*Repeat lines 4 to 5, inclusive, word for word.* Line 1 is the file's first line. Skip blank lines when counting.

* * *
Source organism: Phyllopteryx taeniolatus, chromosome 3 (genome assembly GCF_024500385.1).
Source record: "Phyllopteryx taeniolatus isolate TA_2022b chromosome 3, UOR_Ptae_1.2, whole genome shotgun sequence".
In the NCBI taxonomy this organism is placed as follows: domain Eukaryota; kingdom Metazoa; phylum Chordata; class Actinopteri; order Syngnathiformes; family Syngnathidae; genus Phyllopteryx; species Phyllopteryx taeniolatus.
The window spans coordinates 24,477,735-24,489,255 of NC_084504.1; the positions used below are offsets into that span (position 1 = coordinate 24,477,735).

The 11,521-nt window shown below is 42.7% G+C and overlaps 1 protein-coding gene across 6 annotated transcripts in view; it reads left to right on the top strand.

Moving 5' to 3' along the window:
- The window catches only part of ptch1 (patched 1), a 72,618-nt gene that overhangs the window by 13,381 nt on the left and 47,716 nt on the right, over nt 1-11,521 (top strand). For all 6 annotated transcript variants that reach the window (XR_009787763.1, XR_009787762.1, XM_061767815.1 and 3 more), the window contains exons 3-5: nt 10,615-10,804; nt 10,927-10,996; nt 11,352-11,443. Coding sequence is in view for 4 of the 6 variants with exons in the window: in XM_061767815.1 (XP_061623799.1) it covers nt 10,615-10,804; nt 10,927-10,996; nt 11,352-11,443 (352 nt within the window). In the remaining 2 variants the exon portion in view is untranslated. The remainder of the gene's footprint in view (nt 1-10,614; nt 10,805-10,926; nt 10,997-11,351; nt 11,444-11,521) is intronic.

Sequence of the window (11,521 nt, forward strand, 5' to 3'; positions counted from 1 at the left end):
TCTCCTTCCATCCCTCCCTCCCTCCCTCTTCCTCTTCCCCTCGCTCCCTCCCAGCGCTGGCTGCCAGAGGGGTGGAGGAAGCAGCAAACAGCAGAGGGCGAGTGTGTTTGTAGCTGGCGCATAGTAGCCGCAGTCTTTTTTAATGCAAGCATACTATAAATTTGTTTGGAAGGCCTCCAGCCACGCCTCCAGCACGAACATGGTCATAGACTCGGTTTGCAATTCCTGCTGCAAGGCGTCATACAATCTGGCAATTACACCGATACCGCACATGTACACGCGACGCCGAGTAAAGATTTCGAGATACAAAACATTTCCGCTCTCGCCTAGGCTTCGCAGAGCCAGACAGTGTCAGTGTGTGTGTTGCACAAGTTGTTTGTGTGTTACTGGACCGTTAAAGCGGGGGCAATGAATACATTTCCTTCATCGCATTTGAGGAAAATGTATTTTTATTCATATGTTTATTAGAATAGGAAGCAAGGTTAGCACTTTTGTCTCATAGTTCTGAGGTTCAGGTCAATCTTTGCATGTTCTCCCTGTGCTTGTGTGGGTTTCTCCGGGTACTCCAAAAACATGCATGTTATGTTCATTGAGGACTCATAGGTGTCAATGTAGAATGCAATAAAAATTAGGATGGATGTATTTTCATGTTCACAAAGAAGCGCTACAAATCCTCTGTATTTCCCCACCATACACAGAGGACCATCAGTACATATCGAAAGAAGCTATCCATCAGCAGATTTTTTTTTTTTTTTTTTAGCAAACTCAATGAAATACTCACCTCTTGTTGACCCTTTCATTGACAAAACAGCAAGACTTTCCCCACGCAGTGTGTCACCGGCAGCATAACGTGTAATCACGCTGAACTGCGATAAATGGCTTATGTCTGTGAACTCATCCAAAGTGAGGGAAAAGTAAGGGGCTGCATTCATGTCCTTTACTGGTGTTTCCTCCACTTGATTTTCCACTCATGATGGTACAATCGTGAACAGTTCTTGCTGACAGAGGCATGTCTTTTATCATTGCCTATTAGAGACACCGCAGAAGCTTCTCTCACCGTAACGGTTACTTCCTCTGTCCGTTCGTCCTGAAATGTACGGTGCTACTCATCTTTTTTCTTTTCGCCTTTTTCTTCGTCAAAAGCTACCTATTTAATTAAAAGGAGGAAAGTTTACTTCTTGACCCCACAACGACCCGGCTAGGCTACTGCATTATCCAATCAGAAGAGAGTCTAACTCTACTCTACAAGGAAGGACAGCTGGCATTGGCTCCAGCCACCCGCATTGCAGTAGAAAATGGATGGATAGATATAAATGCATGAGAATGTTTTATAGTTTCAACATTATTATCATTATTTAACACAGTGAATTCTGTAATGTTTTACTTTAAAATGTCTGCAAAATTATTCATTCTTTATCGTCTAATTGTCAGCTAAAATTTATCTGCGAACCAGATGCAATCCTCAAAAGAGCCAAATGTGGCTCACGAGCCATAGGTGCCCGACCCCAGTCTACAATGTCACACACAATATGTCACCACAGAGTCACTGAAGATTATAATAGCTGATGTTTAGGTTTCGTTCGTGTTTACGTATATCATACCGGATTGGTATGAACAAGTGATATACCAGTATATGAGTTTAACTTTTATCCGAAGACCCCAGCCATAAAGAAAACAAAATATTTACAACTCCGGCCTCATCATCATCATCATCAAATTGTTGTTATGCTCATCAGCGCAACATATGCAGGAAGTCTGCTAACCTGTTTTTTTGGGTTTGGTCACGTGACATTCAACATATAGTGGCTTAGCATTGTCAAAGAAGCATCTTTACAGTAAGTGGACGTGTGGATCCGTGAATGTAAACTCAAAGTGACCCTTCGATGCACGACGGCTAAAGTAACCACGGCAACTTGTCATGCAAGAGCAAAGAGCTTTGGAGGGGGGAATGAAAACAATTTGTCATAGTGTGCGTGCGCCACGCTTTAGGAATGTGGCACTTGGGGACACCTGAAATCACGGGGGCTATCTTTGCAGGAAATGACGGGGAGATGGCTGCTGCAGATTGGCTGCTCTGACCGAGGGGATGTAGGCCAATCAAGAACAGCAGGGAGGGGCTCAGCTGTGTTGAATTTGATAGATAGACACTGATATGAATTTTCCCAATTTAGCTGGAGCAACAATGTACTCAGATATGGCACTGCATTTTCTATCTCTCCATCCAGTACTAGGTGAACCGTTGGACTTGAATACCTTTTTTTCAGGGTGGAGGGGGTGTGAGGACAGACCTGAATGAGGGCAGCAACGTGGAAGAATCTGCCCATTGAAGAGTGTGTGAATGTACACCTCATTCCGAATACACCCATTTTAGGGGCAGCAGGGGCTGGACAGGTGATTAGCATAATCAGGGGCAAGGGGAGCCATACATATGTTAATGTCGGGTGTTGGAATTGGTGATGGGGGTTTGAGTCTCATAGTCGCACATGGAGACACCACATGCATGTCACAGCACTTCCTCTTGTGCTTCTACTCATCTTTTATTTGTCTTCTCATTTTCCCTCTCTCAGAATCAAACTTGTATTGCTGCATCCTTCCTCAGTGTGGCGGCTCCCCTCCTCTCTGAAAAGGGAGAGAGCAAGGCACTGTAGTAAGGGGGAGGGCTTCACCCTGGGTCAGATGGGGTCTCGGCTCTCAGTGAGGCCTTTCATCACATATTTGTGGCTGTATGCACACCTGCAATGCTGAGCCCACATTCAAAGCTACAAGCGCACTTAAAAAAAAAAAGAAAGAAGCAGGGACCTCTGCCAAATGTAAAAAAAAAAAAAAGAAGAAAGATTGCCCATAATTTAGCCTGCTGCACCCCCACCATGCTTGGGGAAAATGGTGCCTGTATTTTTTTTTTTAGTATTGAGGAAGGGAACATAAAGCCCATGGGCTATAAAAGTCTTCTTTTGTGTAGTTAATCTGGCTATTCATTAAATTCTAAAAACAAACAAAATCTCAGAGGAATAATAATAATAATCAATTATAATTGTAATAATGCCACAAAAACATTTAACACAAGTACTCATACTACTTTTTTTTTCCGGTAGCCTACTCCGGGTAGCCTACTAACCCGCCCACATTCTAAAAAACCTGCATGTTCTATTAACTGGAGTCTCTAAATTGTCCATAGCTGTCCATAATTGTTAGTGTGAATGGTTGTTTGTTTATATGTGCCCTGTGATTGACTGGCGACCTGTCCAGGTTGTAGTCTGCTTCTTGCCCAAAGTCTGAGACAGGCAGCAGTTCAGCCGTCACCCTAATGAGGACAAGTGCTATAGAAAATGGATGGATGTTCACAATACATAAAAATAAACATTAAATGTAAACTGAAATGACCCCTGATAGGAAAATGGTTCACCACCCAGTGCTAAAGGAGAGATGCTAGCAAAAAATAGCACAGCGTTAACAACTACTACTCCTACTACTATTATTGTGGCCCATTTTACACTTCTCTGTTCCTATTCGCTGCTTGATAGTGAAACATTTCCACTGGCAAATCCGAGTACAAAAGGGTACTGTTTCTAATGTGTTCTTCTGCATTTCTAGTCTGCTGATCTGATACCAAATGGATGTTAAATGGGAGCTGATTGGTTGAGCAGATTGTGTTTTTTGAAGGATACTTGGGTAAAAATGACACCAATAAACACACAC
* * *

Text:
The window spans coordinates 24,477,735-24,489,255 of NC_084504.1; the positions used below are offsets into that span (position 1 = coordinate 24,477,735).

The 11,521-nt window shown below is 42.7% G+C and overlaps 1 protein-coding gene across 6 annotated transcripts in view; it reads left to right on the top strand.